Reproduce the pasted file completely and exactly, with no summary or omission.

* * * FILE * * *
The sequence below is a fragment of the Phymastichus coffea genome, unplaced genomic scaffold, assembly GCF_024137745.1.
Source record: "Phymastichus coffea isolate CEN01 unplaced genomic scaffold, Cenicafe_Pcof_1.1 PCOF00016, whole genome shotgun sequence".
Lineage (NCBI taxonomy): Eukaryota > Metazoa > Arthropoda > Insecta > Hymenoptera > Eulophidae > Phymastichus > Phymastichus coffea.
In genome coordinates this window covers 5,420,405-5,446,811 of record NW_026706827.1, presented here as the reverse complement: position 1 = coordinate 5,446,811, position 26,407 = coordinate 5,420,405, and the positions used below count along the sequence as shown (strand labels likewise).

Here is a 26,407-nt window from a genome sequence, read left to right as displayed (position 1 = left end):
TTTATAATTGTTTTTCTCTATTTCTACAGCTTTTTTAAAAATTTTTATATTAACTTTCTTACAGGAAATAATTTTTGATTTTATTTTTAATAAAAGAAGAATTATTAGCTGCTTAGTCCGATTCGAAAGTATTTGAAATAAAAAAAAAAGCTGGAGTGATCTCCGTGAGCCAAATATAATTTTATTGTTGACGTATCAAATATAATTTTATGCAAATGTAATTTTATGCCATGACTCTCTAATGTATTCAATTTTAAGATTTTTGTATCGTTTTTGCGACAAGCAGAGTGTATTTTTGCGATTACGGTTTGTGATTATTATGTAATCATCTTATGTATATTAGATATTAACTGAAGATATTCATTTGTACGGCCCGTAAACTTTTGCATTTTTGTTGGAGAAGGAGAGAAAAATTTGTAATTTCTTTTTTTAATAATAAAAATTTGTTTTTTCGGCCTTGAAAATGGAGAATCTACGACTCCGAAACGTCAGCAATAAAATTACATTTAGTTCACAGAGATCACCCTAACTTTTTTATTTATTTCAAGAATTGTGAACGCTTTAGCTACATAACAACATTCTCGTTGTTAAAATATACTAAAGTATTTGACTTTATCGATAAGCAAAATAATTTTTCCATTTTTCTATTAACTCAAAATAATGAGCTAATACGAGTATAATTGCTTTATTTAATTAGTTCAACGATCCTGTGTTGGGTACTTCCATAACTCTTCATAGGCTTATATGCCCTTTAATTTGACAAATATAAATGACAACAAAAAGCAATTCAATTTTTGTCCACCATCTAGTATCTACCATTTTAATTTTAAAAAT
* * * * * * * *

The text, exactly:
The sequence below is a fragment of the Phymastichus coffea genome, unplaced genomic scaffold, assembly GCF_024137745.1.
Source record: "Phymastichus coffea isolate CEN01 unplaced genomic scaffold, Cenicafe_Pcof_1.1 PCOF00016, whole genome shotgun sequence".
Lineage (NCBI taxonomy): Eukaryota > Metazoa > Arthropoda > Insecta > Hymenoptera > Eulophidae > Phymastichus > Phymastichus coffea.
In genome coordinates this window covers 5,420,405-5,446,811 of record NW_026706827.1, presented here as the reverse complement: position 1 = coordinate 5,446,811, position 26,407 = coordinate 5,420,405, and the positions used below count along the sequence as shown (strand labels likewise).

Here is a 26,407-nt window from a genome sequence, read left to right as displayed (position 1 = left end):
TTTATAATTGTTTTTCTCTATTTCTACAGCTTTTTTAAAAATTTTTATATTAACTTTCTTACAGGAAATAATTTTTGATTTTATTTTTAATAAAAGAAGAATTATTAGCTGCTTAGTCCGATTCGAAAGTATTTGAAATAAAAAAAAAAGCTGGAGTGATCTCCGTGAGCCAAATATAATTTTATTGTTGACGTATCAAATATAATTTTATGCAAATGTAATTTTATGCCATGACTCTCTAATGTATTCAATTTTAAGATTTTTGTATCGTTTTTGCGACAAGCAGAGTGTATTTTTGCGATTACGGTTTGTGATTATTATGTAATCATCTTATGTATATTAGATATTAACTGAAGATATTCATTTGTACGGCCCGTAAACTTTTGCATTTTTGTTGGAGAAGGAGAGAAAAATTTGTAATTTCTTTTTTTAATAATAAAAATTTGTTTTTTCGGCCTTGAAAATGGAGAATCTACGACTCCGAAACGTCAGCAATAAAATTACATTTAGTTCACAGAGATCACCCTAACTTTTTTATTTATTTCAAGAATTGTGAACGCTTTAGCTACATAACAACATTCTCGTTGTTAAAATATACTAAAGTATTTGACTTTATCGATAAGCAAAATAATTTTTCCATTTTTCTATTAACTCAAAATAATGAGCTAATACGAGTATAATTGCTTTATTTAATTAGTTCAACGATCCTGTGTTGGGTACTTCCATAACTCTTCATAGGCTTATATGCCCTTTAATTTGACAAATATAAATGACAACAAAAAGCAATTCAATTTTTGTCCACCATCTAGTATCTACCATTTTAATTTTAAAAAT